By: Bob Preville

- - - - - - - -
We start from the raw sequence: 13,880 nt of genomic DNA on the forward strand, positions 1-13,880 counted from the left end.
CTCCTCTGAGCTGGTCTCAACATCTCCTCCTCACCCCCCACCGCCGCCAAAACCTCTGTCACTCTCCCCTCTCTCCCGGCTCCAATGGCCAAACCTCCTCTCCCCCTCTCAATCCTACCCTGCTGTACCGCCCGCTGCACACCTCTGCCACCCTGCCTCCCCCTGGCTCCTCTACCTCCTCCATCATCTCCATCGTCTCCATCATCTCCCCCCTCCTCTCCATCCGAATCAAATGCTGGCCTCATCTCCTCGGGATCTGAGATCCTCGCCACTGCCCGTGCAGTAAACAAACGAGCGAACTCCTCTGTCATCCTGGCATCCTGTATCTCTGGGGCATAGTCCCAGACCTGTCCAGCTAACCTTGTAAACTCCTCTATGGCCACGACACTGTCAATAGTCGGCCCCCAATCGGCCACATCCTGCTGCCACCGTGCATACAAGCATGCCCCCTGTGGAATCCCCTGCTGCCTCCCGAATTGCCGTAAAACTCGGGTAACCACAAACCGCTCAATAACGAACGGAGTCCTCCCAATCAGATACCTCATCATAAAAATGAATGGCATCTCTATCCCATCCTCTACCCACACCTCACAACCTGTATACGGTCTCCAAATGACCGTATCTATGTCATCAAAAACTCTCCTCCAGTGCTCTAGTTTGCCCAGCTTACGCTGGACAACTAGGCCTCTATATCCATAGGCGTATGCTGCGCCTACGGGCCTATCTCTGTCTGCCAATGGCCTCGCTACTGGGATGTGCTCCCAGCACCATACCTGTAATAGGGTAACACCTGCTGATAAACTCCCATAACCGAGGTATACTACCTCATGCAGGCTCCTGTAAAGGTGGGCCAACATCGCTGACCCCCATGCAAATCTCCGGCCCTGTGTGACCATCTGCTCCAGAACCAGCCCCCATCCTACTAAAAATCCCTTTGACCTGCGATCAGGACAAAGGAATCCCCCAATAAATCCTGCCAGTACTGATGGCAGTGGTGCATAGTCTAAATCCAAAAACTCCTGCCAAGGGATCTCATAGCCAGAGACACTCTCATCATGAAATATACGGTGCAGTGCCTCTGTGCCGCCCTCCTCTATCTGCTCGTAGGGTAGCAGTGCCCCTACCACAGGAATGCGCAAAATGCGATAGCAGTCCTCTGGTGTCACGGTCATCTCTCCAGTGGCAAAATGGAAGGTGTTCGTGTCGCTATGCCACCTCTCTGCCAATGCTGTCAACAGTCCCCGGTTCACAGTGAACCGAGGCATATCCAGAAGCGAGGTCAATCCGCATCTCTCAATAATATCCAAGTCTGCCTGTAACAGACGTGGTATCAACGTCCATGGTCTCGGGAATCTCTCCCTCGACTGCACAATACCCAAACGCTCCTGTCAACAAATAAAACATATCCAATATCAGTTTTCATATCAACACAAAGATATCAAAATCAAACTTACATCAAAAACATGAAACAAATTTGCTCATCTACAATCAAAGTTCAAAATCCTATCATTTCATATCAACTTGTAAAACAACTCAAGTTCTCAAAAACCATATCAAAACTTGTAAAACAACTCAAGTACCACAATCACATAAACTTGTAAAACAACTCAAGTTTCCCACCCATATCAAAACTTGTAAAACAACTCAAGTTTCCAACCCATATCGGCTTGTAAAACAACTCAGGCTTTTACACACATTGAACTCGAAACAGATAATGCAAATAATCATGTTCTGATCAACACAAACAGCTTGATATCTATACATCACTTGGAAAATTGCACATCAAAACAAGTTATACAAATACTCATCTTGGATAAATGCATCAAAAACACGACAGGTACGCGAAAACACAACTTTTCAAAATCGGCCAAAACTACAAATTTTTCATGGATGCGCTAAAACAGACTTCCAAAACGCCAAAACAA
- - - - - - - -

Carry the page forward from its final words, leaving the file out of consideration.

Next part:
Every electrical technician knows the difference between DC (Direct Current) and AC (Alternating Current). Every electrical technician also realizes the importance of taking accurate current measurements to protect conductors from exceeding their insulators' ability to withstand heat or assuring devices under power work properly. However, does every electrical technician realize that electrical current measurements aren't always what they appear to be? Direct Current (DC) is straightforward. When we use a multimeter to measure direct current, it is what it is. However, the plot thickens when we are dealing with Alternating Current (AC). AC current travels back and forth down a conductor and can best be described in graphical format. The most common graphical description of AC current is a sine wave. Because the amplitude of the sine wave continuously changes over the wave period (one complete cycle), at any given point in time, a current measurement would not be the same. Therefore, how do we accurately measure AC Current? One method to measure AC current would be take current measurements at increments across one complete cycle and average them together. This would give us an average value of the current. If the current is a perfect sine wave, mathematically, the average value is always 0.636 times the value of the peak amplitude. Another method to measure current is based on the current's ability to perform work when applied to a resistive load. The laws of physics tell us that when current passes through a resistive load, it dissipates energy in the form of heat, mechanical motion, radiation or other forms of energy. If the resistive load is a heating element and the resistive load stays constant, then the laws of physics tell us that the heat produced is directly proportionate to the current passing through the load. Therefore, if we measure the heat, we will know the current. Mathematically, the relationship between heat and current is such that the heat produced is proportional to the square of the current applied to a resistance. (Power or Heat) = (Current) ^2 * (Resistance) If the current is continuously changing, as in AC current, the heat produced is proportional to the average (or mean) of the square of the current applied to a resistance: (Power or Heat) = Average [ (Current) ^2 * (Resistance) ] Using algebra, the above formula can be rewritten to read: Current = Square Root [ (Power or Heat) / (Resistance) ] AND this is called the Root Mean Square Current or RMS Current. For AC currents that are graphically represented by a sine wave, the RMS current will always be 0.707 times the peak current. With that said, we can calculate current by multiplying peak measurements by 0.707 if the current is a perfect sine wave. However, perfect sine waves are rare in most commercial and industrial applications. This is because resistive loads in commercial applications are not linear which results in unpredictable or variable current requirements. In order to get a True RMS measurement, we can measure the heat dissipated by a constant resistive load and perform the above calculations. The result is a True RMS measurement. Now that we got all the technical discussion out of the way, which is the best method to calculate current? Should we 1.) measure a current average 2.) multiply current peaks by 0.707 to get an RMS current, or 3.) measure the heat from a resistor and calculate a True RMS current value? Although Global Test Supply sells multimeters that can calculate current using any of the above methods, the most accurate way to calculate current in my opinion is a True RMS method. Average current values often are 40% less than True RMS values and that could mean the difference between blown circuit breakers, malfunctioning motors, or worst case, potential fire hazards. True RMS multimeters only cost about 2030% more than the alternative. How much is an accurate current reading worth to you?




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